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Simulated Mars Mission One Step Closer

November 10, 2008

The crew selection for a simulated Mars mission moved a step closer to completion recently with ESA’s last eight candidates being put through extensive medical screening in Moscow. Two of the European candidates will be chosen to join four Russian crew members on a 105-day study due to start in March next year.

For 105 days, as part of a cooperative project between ESA’s Directorate of Human Spaceflight and the Russian Institute for Biomedical Problems (IBMP), the six-strong crew will live, eat, sleep and work in a specially designed and recently refurbished facility in Moscow. 

During this time they will experience elements of a simulated Mars mission. Their stay is a precursor to the full Mars500 study due to start later in 2009, which will see another six-member crew sealed in the chamber to experience a complete 520-day Mars mission.

The purpose of the Mars500 study is to gather data, knowledge and experience to help prepare one day for a real mission to Mars. The participants will act as subjects in scientific investigations to assess the effect that isolation has on various psychological and physiological aspects, such as stress, hormone regulation and immunity, sleep quality, mood and the effectiveness of dietary supplements.

Medical screening

The final eight candidates are all male, aged between 28 and 39, and come from Denmark, Sweden, Germany (2), France (3) and Belgium.

In Moscow they were put through their paces at the Central Clinical Hospital of the Russian Academy of Sciences. There, for several days, they underwent extensive medical examinations, including an ECG at rest and during exercise, X-ray of chest and spine, ultrasound of internal organs and blood tests. There were also consultations with specialists including a neurologist, a dentist, a psychologist and an ophthalmologist.

These tests are essential to ensure that the final crew is totally healthy before embarking on their mission. “Our Mars500 candidates undergo exactly the same medical examinations as spaceflight participants*. This ensures that we only send completely healthy candidates on the simulated journey to Mars,” explains Jennifer Ngo-Anh, ESA’s Mars500 Programme Manager.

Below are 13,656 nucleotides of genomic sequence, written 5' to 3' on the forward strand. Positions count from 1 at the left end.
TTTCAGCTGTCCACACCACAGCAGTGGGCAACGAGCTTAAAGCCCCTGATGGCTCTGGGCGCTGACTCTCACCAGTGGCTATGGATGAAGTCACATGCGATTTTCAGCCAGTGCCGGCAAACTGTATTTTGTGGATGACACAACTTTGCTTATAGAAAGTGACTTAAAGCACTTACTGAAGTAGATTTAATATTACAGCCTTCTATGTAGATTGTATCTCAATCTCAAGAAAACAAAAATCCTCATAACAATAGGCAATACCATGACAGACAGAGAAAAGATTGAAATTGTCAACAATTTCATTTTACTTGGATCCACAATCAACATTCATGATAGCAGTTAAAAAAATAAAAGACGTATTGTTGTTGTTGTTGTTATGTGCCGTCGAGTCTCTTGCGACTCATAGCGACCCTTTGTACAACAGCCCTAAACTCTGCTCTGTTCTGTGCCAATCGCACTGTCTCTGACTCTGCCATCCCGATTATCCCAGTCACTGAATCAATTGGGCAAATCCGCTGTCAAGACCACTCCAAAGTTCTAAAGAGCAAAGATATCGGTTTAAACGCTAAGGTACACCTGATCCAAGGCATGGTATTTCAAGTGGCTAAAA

Going through the medical was at times uncomfortable, although the shared experience gave the candidates a chance to get to know each other better. “All the candidates I met were very fine individuals with very impressive backgrounds,” says German father of three. The Danish candidate agrees: “They are all open-minded, very intelligent and very sympathetic. I hope the real astronauts are made of the same stuff!”

If selected to join the 105-day study, the candidates are unanimous, most of all they would miss their families and friends. But all are naturally excited at the prospect of being part of the crew; in particular they are looking forward the challenge, as well as meeting new people and learning new things.

Commander

Whilst in Moscow the candidates also had the opportunity to tour the Mars500 facility and to meet with the Russian cosmonaut who will command the 105-day study. By all accounts the commander made a good impression. “He comes across serious, well-trained and highly qualified, while still being easy-going, open-minded and dynamic,” says one candidate from France. “It would be a pleasure to be a member of his team.”

Having started the selection process with some 5600 applicants, the final selection of ESA’s two crew members plus two others who will train as their back-up will be announced mid-December. “Now that we examined them all from head to toe and know them from inside and outside, we will be able to make our final selection. We will only pick the best candidates, the aim being to make the study successful ““ the information that we gather in this programme will help us in the future for selection of a crew for a real Mars mission,” says Ngo-Anh.

* Spaceflight participants usually spend 10 days on board the ISS and pay the Russian space agency, Roscosmos, for their flight opportunity. They have to undergo a thorough medical check in order to be allowed to fly, which is similar to the medical that astronauts and cosmonauts have to undergo.

Image 1: Artist’s impression – human mission to Mars Credits: ESA

Image 2: The final eight candidates for the 105-day Mars500 study were put through their paces at the Central Clinical Hospital of the Russian Academy of Sciences in Moscow. For several days they underwent extensive medical examinations, including an ECG at rest and during exercise, X-ray of chest and spine, ultrasound of internal organs and blood tests. There were also consultations with specialists including a neurologist, a dentist, a psychologist and an ophthalmologist. Credits: ESA

Image 3: The final eight candidates for the 105-day Mars500 study were put through their paces at the Central Clinical Hospital of the Russian Academy of Sciences in Moscow. For several days they underwent extensive medical examinations, including an ECG at rest and during exercise, X-ray of chest and spine, ultrasound of internal organs and blood tests. There were also consultations with specialists including a neurologist, a dentist, a psychologist and an ophthalmologist. Credits: ESA

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